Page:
photo credit Chris Bickham

Last week, Lisa Rutherford and Paul Van Dam, who stand in opposition to the Northern Corridor, answered a series of questions about the proposed Washington Parkway and were given an opportunity to express their unfiltered beliefs about what the construction of this road would mean for the community and the Mojave Desert Tortoise and whether other alternatives would be better. This week, Myron Lee and Dean Cox, proponents of the Northern Corridor, have been given the opportunity to respond to the same questions.

Lee is the director of the Dixie Metropolitan Planning Organization, and Cox is the Washington County Administrator.

Is the proposed Northern Corridor the right plan?

“The proposed Northern Corridor does not need to incite a divisive battle and declare winners or losers because there are ways to both meet the transportation needs of Washington County and be sensitive to the natural environments of the National Conservation Area with a Northern Corridor.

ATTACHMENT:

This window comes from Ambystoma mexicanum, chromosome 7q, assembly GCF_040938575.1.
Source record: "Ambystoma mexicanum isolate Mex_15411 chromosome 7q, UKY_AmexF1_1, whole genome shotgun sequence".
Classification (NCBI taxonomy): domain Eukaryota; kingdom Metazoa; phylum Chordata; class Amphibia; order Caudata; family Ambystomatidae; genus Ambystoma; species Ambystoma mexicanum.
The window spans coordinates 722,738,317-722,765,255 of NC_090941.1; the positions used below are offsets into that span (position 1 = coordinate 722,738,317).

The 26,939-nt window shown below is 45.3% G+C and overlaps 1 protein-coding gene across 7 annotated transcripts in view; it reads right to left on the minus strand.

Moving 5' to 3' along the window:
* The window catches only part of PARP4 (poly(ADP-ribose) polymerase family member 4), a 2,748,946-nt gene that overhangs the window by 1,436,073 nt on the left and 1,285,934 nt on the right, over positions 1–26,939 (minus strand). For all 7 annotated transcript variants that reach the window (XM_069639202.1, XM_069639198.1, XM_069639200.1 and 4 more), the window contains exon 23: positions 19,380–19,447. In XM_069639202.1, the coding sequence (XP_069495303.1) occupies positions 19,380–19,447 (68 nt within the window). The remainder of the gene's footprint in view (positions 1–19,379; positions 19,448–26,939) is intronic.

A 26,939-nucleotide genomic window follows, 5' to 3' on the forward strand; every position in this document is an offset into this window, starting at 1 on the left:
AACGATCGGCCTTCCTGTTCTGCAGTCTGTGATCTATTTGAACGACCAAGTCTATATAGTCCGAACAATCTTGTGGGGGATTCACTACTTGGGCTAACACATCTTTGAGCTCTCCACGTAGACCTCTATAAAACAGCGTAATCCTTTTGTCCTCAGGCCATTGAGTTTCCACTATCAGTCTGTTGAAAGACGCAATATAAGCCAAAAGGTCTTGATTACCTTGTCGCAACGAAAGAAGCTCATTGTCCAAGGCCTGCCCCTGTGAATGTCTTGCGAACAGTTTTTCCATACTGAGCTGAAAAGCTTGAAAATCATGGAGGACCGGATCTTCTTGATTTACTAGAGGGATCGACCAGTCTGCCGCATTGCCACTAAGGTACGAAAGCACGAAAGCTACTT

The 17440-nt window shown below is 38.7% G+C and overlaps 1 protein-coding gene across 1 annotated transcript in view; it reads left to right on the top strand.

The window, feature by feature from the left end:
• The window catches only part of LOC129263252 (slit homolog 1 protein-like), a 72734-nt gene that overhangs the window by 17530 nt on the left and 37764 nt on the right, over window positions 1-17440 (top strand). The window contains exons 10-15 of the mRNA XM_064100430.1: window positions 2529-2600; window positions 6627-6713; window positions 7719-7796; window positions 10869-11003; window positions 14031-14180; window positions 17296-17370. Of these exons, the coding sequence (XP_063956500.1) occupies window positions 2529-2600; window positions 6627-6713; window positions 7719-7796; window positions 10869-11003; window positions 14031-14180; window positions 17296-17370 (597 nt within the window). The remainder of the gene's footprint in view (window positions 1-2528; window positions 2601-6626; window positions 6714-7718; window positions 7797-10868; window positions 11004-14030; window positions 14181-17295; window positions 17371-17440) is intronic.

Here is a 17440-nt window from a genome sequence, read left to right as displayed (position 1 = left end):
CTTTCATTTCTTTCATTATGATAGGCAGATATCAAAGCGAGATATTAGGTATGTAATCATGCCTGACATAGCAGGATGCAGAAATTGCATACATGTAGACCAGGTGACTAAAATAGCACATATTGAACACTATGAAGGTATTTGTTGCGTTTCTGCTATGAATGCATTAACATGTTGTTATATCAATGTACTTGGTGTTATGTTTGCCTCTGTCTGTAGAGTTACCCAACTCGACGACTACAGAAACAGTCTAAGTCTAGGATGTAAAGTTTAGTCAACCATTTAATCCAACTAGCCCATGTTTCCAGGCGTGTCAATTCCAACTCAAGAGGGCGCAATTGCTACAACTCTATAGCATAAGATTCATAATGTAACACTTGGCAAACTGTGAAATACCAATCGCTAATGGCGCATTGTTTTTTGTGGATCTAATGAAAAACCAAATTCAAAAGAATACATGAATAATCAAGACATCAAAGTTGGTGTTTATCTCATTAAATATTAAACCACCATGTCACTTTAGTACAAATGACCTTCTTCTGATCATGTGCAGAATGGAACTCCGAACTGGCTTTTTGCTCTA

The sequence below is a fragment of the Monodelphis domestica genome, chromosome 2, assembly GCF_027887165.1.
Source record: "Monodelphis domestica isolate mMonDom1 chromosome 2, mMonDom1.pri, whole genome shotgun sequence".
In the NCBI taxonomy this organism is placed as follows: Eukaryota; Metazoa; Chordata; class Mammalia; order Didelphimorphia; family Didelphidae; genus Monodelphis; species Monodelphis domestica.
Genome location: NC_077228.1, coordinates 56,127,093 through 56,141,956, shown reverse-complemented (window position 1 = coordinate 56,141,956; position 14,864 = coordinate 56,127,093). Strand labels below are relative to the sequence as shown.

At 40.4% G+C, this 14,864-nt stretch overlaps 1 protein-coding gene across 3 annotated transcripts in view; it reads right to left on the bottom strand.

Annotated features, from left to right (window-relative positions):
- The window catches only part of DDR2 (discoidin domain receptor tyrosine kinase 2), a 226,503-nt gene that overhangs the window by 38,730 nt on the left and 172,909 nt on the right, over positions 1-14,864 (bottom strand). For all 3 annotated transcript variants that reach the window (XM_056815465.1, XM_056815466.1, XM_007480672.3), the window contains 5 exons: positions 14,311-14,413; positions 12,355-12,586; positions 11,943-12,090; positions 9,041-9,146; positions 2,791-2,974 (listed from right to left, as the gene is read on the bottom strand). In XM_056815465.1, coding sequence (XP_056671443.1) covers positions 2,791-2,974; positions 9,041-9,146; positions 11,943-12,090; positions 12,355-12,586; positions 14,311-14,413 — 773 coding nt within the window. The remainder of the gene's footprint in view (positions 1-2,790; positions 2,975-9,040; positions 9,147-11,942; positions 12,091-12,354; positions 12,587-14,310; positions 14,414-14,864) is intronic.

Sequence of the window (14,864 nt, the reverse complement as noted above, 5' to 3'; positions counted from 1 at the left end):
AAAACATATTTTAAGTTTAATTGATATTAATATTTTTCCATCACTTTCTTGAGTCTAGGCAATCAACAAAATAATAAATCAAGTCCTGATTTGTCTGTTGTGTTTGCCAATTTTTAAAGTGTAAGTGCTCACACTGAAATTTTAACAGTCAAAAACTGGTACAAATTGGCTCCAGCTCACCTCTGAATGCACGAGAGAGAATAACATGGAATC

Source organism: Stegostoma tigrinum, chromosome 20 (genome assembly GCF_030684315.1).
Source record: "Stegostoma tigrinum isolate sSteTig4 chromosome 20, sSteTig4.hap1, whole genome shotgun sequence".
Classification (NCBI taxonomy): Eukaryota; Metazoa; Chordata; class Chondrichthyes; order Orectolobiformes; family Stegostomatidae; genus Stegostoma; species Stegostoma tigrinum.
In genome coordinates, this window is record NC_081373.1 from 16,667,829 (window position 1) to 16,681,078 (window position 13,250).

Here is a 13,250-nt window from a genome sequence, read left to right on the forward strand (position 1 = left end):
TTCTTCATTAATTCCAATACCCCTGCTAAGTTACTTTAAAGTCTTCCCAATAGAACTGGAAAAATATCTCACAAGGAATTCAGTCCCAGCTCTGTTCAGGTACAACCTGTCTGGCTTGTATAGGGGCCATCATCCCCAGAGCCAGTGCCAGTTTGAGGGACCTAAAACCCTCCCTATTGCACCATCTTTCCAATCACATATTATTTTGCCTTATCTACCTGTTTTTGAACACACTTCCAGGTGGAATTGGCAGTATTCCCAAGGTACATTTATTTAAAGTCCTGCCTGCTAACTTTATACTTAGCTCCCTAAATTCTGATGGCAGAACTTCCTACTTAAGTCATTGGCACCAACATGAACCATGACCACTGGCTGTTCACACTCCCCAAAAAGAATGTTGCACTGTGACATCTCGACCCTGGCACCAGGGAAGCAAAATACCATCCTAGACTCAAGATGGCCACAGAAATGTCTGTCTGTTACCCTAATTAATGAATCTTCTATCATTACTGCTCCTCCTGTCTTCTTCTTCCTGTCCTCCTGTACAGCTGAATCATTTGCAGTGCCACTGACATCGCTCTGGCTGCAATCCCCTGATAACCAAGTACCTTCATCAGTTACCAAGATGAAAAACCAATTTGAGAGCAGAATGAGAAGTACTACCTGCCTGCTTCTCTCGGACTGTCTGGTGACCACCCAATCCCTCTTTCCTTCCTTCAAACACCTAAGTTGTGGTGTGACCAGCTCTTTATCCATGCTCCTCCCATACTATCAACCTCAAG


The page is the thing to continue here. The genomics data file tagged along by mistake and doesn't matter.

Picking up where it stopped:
“The need for the Northern Corridor is driven by the assumptions that people will continue to move to Washington County, develop land, and work within a 20-minute commute of their homes. By analyzing various data sets, the Northern Corridor was identified as a vital transportation link to meet local travel demands in the near future.

“According to the U.S. Census Bureau, Washington County’s population has grown from 13,669 in 1970 to 151,948 in 2014:

1970 –   13,669chart

1980 –   26,065

1990 –   48,560

2000 –   90,354

2010 – 138,115

2014 – 151,948

“The Governor’s Office of Management and Budget indicates that Utah’s population will more than double by 2050, with Washington County projected to continue growing at a rate of 3.5 percent per year. Those people will move to areas where current land use plans allow [such as] into Ivins, Santa Clara, St. George, Washington, Hurricane, and smaller cities throughout the County.